Kidney disease costs the NHS more than breast, lung, colon and skin cancer combined, yet too many cases remain undiagnosed and untreated.

The health economics study, commissioned by NHS Kidney Care and published in summary in the peer-reviewed journal Nephrology Dialysis Transplantation, found that chronic kidney disease (CKD), a long term condition where the kidneys do not work as well as healthy ones, costs the NHS in England more than £1.4bn each year.

This is more than the spend on breast, lung, colon and skin cancer combined (£1.37 billion), according to the in-depth report published on the NHS Kidney Care website simultaneously with the journal.

Treating kidney disease and its complications takes £1 in every £77 spent by the NHS in England.

Nearly half of this sum is spent on dialysis or transplant for people whose CKD has progressed so far their kidneys fail.

Yet many people are not receiving help to tackle the disease in its earlier stages which could prevent the need for expensive dialysis or transplant.

Around 1.8m people in England have been diagnosed with CKD. However there are thought to be around a million more people who have yet to be diagnosed.

Failure to detect these people means they also don’t get the lifestyle advice and treatment they need.

The number of people receiving renal replacement therapy increased by 29% between 2002 and 2008. Total prevalence of CKD (diagnosed and undiagnosed) is also believed to be increasing.

As many as 29,000 people with chronic kidney disease (CKD) are not receiving essential medication to slow its progression, leading to worse health outcomes and a massive drain on NHS resources.

The progression of CKD can be slowed or even halted though lifestyle changes and medication. However, the study found that half a million people with CKD were not tested by their GP in 2009-10 to see if they would benefit from drugs.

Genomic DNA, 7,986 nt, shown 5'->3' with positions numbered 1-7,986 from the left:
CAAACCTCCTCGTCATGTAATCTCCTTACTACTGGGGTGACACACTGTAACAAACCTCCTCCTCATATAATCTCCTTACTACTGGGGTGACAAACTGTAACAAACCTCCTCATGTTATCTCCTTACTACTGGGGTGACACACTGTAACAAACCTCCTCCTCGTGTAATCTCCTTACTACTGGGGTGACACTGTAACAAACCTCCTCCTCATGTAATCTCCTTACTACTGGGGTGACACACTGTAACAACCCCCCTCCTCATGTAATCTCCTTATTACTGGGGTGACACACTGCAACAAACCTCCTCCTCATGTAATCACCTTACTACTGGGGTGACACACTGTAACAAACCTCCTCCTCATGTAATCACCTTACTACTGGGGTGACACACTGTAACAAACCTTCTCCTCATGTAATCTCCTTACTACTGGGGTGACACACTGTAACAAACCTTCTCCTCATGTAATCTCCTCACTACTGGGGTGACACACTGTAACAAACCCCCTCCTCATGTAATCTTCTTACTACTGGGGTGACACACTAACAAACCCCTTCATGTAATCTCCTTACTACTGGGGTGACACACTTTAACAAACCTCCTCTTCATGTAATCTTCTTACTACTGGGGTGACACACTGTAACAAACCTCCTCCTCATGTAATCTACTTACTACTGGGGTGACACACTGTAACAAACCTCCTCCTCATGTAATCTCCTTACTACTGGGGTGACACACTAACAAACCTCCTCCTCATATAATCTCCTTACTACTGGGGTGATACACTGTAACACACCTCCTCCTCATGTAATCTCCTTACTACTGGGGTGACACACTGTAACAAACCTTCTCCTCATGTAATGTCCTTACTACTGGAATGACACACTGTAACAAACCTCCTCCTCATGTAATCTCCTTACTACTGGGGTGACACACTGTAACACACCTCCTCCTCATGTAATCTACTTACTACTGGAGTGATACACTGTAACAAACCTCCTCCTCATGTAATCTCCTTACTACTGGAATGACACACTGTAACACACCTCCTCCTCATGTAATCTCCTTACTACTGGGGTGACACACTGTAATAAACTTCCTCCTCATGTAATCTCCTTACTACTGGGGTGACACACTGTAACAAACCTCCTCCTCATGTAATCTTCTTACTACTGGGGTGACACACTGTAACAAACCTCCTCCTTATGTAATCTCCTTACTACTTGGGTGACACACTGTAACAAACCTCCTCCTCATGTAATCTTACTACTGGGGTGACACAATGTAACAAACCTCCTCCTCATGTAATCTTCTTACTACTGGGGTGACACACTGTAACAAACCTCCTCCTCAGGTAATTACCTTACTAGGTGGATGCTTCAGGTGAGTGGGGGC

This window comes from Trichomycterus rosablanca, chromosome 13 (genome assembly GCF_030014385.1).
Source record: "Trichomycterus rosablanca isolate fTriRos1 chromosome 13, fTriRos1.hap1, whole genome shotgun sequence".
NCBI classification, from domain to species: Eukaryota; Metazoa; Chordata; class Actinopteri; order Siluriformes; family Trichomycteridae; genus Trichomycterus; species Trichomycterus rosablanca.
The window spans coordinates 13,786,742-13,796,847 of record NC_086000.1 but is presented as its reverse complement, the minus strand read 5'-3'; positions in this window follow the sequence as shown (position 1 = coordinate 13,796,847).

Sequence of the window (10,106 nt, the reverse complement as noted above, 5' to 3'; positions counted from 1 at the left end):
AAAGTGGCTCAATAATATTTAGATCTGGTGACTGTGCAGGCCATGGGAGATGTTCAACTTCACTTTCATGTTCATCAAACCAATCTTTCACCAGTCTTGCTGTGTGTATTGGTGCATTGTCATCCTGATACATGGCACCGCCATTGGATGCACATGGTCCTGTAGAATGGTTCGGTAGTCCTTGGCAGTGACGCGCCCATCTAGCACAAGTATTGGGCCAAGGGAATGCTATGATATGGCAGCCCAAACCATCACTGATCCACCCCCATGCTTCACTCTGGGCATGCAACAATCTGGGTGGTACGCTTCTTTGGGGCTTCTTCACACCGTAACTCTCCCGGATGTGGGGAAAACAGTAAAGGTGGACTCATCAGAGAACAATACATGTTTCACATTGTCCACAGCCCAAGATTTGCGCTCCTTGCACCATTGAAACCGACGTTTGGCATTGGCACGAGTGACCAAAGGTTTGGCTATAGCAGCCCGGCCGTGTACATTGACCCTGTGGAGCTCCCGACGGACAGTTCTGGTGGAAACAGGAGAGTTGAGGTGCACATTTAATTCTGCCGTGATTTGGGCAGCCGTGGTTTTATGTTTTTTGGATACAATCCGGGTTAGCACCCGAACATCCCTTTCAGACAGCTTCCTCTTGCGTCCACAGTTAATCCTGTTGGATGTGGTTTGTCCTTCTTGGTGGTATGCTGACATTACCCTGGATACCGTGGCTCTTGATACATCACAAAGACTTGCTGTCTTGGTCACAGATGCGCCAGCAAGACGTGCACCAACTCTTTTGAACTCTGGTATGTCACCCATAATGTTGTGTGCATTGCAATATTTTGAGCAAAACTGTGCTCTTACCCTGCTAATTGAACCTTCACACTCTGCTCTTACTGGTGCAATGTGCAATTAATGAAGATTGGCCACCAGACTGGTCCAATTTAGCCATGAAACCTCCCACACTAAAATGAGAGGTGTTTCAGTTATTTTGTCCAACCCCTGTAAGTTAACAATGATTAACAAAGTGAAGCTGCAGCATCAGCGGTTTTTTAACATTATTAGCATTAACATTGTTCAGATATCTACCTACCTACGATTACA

Had they been, it estimates that a further 29,000 might have been prescribed ACEIs (Angiotensin Converting Enzyme Inhibitors) or ARBs (Angiotensin Receptor Blockers), saving the NHS around £13m a year through reduced need for dialysis and transplant and reduced stroke and heart attack risk.

Better diagnosis and earlier treatment significantly improves people’s quality of life, cuts their risk of heart attacks and stroke and minimises their likelihood of needing dialysis or transplant. It also saves NHS resources.

The study found that there are around 7,000 extra strokes and 12,000 extra heart attacks each year among people with CKD (‘extra’ means over and above those in people of the same age and gender without CKD).

The health care cost of these extra strokes and heart attacks is estimated at £174m to £178m a year. Social care for people who have had strokes adds an extra £130m to the total bill.

NHS Kidney Care, which supports NHS services to improve the care they provide, is urging GPs and other primary care clinicians to improve the detection and early treatment of CKD and has developed a range of professional resources to help them do this.

Beverley Matthews, Director of NHS Kidney Care, said: “Chronic kidney disease, if unchecked, can have a devastating impact on people’s lives and, as this study shows, it is also a major drain on NHS resources.

“Better detection and earlier treatment could help tens of thousands of people to lead better lives and free up precious resources to be used elsewhere in the NHS.

“Many GPs and primary care nurses are doing fantastic work to tackle this problem, and we are helping others with education and practical tools to improve care and treatment for people with chronic kidney disease.”